Beyond Discourse: Education, the Self, and Dialogue

Voorkant
SUNY Press, 12 aug. 1999 - 164 pagina's
Using Mikhail Bakhtin s concepts of dialogue and carnival, and in connection with the ideas of Martin Buber, Sidorkin explores the issues of difference and identity in a very postmodern view of the self. He addresses the questions of what it really means to be human, and, likewise, what truly makes a good school.

He takes dialogue beyond the framework of discourse, making it an end in itself rather than a means toward better education. His sojourn into a fifth-grade classroom shows that basic forms of classroom talk, which are normally thought to be distracting or educationally useless, are proved to be valuable dialogical moments of discovery in schooling.
 

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Inhoudsopgave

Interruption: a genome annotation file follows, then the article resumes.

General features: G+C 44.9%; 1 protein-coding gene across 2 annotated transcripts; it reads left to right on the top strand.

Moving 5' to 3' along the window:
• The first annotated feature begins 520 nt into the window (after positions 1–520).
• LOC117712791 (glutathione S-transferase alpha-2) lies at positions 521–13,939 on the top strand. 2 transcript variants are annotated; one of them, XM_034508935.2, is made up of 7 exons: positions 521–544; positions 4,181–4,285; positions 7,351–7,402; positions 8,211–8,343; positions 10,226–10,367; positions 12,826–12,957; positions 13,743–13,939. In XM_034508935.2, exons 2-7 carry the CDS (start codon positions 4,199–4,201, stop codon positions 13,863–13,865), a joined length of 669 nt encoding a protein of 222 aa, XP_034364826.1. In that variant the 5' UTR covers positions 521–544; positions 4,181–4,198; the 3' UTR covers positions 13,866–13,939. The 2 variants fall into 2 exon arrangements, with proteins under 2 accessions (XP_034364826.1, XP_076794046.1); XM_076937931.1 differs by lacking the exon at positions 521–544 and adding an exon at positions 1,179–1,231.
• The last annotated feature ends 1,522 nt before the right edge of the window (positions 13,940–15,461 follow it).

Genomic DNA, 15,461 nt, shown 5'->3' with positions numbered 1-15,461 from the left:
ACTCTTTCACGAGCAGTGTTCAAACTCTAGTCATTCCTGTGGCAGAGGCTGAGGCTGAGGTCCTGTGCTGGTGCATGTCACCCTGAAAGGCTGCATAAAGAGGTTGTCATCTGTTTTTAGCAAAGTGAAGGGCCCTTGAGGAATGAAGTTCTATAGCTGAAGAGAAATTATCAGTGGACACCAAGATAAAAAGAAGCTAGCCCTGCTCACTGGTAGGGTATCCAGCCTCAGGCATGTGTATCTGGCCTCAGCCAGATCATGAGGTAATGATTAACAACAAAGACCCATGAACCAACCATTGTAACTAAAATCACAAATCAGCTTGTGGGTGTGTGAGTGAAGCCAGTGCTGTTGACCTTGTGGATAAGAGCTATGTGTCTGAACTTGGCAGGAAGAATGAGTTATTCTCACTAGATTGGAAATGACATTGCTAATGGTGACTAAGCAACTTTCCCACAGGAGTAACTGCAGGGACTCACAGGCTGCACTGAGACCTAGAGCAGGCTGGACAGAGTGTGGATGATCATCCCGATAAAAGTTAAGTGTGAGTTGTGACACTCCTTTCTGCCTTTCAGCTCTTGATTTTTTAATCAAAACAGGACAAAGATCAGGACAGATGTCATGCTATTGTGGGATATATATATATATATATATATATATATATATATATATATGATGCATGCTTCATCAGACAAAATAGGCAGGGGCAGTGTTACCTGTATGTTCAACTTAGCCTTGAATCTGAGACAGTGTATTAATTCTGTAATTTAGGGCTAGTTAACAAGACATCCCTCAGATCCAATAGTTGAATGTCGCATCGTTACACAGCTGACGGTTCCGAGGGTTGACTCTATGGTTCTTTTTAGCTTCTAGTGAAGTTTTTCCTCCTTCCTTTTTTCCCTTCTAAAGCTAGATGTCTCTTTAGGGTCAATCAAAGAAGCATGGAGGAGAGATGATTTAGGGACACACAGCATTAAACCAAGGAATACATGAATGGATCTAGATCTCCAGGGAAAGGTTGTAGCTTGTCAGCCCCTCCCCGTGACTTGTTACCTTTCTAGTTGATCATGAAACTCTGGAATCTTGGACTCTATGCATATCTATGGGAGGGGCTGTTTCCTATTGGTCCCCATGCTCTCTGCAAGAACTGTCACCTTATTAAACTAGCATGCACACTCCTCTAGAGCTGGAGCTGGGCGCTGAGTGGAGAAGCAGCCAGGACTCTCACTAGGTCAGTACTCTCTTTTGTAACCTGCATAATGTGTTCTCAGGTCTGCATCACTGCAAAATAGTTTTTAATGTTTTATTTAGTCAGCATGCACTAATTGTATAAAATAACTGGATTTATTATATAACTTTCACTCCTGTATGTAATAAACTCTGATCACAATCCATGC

Dialogue and Human Existence
7
Homo Dialogicus
43
Types of Discourse
73
The Cycle of Three Discourses
105
Complexity Civility Carnival
109
Original Relational Incident
113
Complexity
120
Civility
126
Carnival
134
An Inconclusive Conclusion
141
Notes
145
References
155
Index
161
Copyright

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Over de auteur (1999)

Alexander M. Sidorkin is Research Associate at the Center for Educational Renewal in the College of Education at the University of Washington.

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